Sonic Superstars

Platform(s): Nintendo Switch, PC, PlayStation 4, PlayStation 5, Xbox One, Xbox Series X
Genre: Platformer
Publisher: SEGA
Release Date: Oct. 17, 2023


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PS5 Review - 'Sonic Superstars'

by Chris "Atom" DeAngelus on Oct. 13, 2023 @ 6:00 a.m. PDT

Sonic Superstars is Sonic the Hedgehog’s latest adventure bringing a new standard of play to classic high-speed 2D Sonic platforming.

The Sonic franchise has always been ambitious. Since the Dreamcast days, the series has always been trying something new. It's not necessarily always good, but it's new. Sonic Mania, a throwback to the classic Genesis days, was arguably the best received game in the franchise in some time. After the wildly ambitious Sonic Frontiers, it's no surprise that the blue blur has returned to something that's more by the numbers. In a franchise that went to everything from time travel to werehogs, Sonic Superstars is perhaps the most surprising of all: a by-the-numbers Sonic game that is neither a revisit of older titles nor completely out of the norm.

In Sonic Superstars, Dr. Eggman has once again set out to do evil by kidnapping cute fuzzy animals and locking them into robots. This time, he's aiming for the Northstar Islands and is aided by Fang the Hunter (formerly known as Nack the Sniper) and a newcomer called Trip, a strange girl wearing bulky armor who doesn't seem to be into the "evil" part of being evil. Sonic and his pals need to team up, beat up Robotnik, recover the Chaos Emeralds, and get home in time for chili dogs.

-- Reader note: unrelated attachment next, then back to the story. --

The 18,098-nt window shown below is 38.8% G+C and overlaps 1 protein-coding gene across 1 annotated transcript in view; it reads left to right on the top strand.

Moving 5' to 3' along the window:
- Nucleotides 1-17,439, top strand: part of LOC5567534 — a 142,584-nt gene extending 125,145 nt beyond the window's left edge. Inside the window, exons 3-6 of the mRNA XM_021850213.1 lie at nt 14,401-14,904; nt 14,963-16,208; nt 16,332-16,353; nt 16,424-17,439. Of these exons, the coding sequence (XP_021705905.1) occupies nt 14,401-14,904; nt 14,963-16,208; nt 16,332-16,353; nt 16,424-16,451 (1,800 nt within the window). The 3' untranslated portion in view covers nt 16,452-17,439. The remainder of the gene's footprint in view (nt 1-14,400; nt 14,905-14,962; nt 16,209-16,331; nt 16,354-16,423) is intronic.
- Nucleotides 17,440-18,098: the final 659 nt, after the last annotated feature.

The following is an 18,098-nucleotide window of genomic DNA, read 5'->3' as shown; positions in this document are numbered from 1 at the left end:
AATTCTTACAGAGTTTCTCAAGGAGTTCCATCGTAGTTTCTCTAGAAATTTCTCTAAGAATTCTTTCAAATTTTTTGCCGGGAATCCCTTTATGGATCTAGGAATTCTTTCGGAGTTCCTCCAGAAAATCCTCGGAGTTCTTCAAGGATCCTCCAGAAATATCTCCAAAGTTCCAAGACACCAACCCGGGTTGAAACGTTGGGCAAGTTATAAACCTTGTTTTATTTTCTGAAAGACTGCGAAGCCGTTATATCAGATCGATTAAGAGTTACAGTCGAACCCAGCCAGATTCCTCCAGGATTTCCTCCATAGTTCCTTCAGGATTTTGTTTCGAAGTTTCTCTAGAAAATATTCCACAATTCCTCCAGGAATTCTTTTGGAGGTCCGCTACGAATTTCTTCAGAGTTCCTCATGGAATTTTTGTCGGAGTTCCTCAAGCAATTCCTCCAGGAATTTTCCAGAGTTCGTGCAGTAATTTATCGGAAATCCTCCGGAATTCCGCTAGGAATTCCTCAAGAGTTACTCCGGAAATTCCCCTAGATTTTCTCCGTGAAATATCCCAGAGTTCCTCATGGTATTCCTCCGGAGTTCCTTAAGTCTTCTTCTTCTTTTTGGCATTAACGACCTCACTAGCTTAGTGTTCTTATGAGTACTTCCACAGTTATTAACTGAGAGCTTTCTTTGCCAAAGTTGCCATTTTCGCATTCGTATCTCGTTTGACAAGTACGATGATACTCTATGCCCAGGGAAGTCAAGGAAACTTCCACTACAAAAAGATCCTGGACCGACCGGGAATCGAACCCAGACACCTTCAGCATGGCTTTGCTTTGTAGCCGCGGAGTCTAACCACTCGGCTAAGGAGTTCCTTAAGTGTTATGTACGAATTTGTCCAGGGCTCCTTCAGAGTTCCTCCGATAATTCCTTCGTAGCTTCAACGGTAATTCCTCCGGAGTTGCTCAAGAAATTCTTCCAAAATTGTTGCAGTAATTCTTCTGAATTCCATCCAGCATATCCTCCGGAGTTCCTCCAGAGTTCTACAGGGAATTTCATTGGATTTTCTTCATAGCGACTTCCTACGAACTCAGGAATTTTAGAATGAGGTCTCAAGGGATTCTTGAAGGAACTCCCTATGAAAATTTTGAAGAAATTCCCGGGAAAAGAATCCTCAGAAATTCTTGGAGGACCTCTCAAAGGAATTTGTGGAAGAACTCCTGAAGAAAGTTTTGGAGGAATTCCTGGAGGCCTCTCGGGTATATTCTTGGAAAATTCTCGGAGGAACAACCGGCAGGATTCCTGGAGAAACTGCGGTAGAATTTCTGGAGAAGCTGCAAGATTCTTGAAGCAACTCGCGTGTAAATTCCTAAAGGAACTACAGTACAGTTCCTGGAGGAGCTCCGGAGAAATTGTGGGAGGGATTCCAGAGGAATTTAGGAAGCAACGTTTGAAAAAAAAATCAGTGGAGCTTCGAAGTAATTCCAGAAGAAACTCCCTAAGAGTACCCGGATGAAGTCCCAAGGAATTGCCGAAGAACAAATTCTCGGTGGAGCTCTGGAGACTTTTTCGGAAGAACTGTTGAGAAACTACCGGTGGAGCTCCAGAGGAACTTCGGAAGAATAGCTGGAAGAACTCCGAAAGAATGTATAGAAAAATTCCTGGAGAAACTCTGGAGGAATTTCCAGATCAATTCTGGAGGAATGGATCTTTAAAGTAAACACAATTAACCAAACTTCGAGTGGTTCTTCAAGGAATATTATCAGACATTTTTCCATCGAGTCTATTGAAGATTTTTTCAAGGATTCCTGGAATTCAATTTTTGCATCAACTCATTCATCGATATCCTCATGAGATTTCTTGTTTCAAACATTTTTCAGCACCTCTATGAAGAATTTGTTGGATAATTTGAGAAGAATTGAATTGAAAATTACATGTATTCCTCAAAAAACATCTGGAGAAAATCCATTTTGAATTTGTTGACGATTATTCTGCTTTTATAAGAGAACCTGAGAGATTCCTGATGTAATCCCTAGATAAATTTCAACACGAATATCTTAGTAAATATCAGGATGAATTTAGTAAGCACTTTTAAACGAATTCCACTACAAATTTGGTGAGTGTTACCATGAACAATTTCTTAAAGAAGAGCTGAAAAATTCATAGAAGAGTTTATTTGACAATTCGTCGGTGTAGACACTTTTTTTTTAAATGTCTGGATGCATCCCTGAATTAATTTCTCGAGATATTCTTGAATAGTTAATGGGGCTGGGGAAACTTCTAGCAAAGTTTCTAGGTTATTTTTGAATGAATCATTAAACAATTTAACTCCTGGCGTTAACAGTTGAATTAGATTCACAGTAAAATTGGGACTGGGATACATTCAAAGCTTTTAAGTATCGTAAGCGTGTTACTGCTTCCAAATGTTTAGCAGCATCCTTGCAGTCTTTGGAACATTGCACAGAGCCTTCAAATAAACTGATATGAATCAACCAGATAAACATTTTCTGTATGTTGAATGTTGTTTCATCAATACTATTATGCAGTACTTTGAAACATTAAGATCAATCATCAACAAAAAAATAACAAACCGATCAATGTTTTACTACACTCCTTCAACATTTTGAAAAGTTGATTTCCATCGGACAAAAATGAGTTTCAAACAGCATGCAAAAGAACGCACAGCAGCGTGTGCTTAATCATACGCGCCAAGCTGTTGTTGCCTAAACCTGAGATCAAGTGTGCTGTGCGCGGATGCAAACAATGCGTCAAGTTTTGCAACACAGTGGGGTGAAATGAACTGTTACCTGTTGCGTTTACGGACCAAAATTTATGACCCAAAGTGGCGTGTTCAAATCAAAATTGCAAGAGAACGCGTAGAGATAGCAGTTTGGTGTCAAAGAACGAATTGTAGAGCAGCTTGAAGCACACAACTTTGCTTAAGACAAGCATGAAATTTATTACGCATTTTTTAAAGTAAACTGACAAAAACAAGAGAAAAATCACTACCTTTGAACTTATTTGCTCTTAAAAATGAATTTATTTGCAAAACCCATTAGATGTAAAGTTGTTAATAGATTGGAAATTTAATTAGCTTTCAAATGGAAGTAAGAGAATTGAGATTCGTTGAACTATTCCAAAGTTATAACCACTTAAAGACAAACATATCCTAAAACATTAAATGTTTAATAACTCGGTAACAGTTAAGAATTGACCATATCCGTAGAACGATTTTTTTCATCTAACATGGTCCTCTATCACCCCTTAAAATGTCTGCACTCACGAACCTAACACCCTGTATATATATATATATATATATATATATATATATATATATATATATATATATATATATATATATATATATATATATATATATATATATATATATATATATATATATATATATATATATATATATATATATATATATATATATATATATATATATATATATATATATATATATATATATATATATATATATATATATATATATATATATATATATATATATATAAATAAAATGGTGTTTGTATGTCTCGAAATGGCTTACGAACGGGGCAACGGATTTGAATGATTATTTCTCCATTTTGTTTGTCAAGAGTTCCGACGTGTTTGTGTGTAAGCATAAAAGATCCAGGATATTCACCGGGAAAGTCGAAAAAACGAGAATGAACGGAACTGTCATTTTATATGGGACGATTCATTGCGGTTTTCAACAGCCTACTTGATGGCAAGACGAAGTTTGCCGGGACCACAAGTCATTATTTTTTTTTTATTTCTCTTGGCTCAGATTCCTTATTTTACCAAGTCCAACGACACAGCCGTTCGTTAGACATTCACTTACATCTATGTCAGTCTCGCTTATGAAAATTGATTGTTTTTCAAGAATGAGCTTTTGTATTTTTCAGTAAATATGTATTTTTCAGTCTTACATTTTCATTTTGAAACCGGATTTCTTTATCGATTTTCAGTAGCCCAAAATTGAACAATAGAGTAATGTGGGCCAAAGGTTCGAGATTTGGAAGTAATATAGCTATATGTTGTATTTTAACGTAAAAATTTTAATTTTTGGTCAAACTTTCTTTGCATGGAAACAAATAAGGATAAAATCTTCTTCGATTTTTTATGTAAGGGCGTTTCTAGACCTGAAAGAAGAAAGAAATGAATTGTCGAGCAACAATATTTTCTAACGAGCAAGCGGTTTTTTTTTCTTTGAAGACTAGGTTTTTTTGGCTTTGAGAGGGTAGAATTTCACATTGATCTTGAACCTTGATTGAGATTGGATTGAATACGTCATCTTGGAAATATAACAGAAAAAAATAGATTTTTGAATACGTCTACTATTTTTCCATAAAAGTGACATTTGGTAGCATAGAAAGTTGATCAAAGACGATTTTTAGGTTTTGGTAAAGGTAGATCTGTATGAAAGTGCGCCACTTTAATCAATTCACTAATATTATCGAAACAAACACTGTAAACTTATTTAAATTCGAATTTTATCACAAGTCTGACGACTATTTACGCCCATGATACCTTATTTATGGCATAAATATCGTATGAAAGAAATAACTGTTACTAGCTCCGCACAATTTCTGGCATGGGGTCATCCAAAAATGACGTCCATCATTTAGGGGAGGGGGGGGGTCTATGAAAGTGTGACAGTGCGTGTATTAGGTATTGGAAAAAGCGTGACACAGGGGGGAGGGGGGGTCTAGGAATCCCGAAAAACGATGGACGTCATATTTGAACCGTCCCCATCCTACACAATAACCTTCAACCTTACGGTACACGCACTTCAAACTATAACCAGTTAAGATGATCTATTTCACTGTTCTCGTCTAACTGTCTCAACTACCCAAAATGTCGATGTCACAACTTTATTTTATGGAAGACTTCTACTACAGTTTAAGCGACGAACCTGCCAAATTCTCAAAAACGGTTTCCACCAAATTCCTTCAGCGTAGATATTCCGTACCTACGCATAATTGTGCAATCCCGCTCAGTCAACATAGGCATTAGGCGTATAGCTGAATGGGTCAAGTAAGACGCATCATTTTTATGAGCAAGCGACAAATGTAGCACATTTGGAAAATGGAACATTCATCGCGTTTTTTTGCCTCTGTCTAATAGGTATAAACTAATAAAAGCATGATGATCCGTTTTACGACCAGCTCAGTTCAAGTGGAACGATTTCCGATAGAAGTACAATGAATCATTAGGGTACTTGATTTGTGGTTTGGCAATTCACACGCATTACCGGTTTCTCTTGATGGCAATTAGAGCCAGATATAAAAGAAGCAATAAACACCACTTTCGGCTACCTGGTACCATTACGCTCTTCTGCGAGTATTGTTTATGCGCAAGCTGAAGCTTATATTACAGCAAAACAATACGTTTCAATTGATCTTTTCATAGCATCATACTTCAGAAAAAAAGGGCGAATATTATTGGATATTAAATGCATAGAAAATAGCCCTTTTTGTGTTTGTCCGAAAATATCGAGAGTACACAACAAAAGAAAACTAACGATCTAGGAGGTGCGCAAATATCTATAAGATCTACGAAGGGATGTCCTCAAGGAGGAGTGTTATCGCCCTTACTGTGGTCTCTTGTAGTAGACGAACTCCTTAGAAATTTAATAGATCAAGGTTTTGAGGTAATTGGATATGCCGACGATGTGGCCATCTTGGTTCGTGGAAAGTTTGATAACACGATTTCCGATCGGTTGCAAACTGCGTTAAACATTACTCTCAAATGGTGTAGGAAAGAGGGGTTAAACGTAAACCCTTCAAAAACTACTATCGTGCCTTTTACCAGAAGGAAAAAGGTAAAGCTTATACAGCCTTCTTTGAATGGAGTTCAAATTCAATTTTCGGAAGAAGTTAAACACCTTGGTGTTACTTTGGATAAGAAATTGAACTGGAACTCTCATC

Sonic Superstars lets you select from the "big four" of Sonic characters: Sonic, Tails, Knuckles and Amy. Sonic is fastest and can do a drop-dash, Tails can fly, and Knuckles can climb and glide through the air. Amy can do a double-jump, and her hammer lets her damage enemies that the other characters can't. You can choose any character, but there are certain stages that require a specific character to play, such as Sonic having an exclusive race-fight against Fang.

This ends up feeling pretty similar to the other Sonic games, where you can play as all of these characters. Sonic is the default, and almost everyone else feels just a hair better than he does in exchange for a little less speed. Amy was an easy mode, since her double-jump gave her a lot of extra air control and her hammer attacks easily knocked down some of the more annoying enemies. I'm sure speedrunners will prefer Sonic for his greater momentum, but otherwise, you can go wild.

The level design in Sonic Superstars is akin to Sonic 3 and more open as opposed to linear. Each stage has multiple routes through it, with higher routes having fewer obstacles but tending to require more platforming. There are a number of hidden items throughout, including giant rings that you can use to go to special stages to collect Chaos Emeralds and collectible medallions that can be used to purchase custom parts for the Battle mode.

Overall, the level design feels rather nice. The levels are huge and contain a strong mix of different kinds of challenges. Each stage feels distinct, with a lot of interesting gameplay mechanics. One stage has you exploring in the dark, while another constantly goes above and below water. There are even some weird moments, such as a stage full of giant pieces of fruit, which serve as hiding spots for badniks, or a sequence where you must platform while carrying another character on your back. Sonic Superstars constantly feels fresh without straying from what makes it a Sonic title.

The only criticism about the level design is that it is good but not great. The stages sometimes feel like they have too much filler space or repeated tricks, which can make segments feel a little repetitive. The stage design feels a lot smoother than other 2D Sonic games; it doesn't have as many highs or lows, so it ends up in the middle, which isn't necessarily a bad thing considering some of the poor Sonic games.